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Title The long-term epidemic of Claviceps purpurea on Spartina anglica in Poole Harbour: pattern of infection, effects on seed production and the role of Fusarium heterosporum.CEH Staff publications
Name(s) Raybould, A F (Alan)
Gray, A J
Clarke, R T (Ralph)
Publication 1998
Subjects T08098c2; CEH staff publication;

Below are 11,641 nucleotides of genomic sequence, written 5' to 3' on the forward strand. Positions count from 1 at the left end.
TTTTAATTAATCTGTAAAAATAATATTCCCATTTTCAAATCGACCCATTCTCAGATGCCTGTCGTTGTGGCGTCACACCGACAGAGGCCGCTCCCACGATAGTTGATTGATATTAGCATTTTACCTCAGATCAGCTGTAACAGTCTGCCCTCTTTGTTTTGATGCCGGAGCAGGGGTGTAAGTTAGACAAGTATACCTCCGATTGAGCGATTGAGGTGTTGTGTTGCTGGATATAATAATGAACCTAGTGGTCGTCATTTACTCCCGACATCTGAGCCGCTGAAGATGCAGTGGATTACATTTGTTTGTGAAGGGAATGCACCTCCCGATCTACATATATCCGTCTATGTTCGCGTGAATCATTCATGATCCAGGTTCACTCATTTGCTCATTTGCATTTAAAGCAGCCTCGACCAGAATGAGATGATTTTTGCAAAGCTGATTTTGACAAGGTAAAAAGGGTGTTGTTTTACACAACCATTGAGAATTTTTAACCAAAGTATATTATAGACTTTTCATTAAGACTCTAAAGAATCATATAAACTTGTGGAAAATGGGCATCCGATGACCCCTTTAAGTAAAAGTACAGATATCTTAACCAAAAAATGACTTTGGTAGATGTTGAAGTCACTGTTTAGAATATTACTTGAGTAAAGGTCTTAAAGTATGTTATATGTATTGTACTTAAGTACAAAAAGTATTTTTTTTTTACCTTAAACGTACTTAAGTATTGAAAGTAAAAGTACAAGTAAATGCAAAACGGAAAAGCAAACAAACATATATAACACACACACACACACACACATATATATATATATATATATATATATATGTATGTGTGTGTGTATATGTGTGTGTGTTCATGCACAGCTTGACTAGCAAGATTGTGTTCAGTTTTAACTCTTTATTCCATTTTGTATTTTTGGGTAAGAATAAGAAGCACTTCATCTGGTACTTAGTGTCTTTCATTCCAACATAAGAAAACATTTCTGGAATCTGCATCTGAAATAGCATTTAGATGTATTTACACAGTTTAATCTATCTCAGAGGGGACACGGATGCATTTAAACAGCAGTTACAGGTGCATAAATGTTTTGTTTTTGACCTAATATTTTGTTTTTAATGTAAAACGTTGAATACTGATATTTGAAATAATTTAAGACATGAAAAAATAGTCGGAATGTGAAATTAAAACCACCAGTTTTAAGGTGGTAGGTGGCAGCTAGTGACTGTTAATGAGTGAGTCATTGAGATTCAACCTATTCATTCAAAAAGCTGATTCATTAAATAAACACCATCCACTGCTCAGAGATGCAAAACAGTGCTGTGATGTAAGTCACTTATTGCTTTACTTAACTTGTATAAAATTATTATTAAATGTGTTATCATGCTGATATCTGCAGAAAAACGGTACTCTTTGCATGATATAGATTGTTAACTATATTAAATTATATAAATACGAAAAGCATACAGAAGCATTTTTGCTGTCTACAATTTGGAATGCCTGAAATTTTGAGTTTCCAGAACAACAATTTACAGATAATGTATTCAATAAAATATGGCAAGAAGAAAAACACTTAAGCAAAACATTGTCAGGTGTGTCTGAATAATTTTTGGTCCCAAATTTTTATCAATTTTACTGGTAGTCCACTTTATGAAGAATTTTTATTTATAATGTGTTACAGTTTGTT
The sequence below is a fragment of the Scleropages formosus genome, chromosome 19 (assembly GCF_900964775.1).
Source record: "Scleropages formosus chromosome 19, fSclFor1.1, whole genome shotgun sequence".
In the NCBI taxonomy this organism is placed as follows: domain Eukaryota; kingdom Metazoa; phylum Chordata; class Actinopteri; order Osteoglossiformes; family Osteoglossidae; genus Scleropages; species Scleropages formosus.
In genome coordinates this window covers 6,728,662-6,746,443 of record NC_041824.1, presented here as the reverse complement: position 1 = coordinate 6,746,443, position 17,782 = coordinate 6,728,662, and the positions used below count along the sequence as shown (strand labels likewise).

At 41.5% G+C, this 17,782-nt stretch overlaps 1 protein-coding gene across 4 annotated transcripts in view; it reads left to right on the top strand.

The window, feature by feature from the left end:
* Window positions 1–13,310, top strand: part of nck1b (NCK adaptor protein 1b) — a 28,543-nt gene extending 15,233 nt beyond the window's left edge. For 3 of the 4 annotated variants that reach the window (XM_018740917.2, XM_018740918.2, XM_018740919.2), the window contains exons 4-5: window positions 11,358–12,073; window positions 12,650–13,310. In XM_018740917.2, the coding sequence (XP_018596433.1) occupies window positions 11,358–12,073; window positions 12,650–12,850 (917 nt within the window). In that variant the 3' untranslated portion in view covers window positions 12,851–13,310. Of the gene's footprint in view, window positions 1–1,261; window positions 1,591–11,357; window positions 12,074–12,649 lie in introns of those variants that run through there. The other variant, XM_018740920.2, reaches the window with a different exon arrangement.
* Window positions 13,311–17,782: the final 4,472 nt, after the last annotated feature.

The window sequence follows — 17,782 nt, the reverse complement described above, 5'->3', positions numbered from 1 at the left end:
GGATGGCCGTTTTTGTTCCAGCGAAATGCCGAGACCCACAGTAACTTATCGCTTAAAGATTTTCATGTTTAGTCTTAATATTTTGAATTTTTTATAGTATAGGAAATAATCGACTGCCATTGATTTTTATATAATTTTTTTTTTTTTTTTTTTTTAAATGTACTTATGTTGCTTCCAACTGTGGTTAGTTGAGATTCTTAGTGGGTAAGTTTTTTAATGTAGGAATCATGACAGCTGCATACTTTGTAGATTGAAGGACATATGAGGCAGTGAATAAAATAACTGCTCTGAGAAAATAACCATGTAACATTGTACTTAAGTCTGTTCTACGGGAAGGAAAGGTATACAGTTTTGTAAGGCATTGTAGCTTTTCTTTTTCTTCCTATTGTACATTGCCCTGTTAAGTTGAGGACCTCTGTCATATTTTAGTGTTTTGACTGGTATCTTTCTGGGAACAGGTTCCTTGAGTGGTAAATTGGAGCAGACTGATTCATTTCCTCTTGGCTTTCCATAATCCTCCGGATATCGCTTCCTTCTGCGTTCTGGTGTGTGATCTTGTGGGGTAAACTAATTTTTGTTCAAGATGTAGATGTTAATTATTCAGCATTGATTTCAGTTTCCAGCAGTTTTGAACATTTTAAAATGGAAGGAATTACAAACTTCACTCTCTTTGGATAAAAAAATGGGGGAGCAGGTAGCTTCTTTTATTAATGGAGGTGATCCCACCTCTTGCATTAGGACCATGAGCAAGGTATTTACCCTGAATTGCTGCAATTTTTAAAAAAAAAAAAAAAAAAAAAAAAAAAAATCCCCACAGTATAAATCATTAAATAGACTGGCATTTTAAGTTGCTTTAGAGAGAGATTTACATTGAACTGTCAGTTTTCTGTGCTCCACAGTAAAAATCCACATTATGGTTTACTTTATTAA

Abstract An epidemic of the ergot fungus (Claviceps purpurea (Fr.) Tul), a non-systemic floral pathogen, appeared in populations of Spartina anglica C. E. Hubb in Poole Harbour in the 1980s. Over 70% of inflorescences were infected between 1985 and 1995. Between 1983 and 1995, there was no consistent pattern in the rank order of sites with respect to the proportion of inflorescences infected, and variation in the amount of infection was not related to inflorescence density. Among years, there was significant variation in the total biomass of ergot per inflorescence, but no significant difference in the number of ergots per inflorescence. Log-log regressions of total weight of ergot per inflorescence against the number of ergots per inflorescence showed that in all years resources for each additional ergot were limited. There was no statistically significant difference between the number of seed set on infected and uninfected inflorescences in 1985 or 1995. Further analysis showed that, compared with uninfected inflorescences, there was higher seed output from inflorescences with fewer than 10% of spikelets infected, which balanced reduced seed output from heavily infected inflorescences. At high levels of ergot infection, a lower proportion of uninfected spikelets set seed, compared with spikelets on uninfected inflorescences. This suggests that conditions which favour ergot growth are detrimental to seed production. Compared with uninfected inflorescences, mean and total seed weights were significantly lower in inflorescences with > 10% of spikelets infected. The fungus Fusarium heterosporum Nees ex Fr. Was found in association with the ergots on Spartina. There was a significant positive correlation between the average severity of Fusarium infection and the number of ergots on an inflorescence. There was a non-significant negative correlation between severity of Fusarium and mean ergot weight, when ergot number per inflorescence was held constant. These data suggest that a
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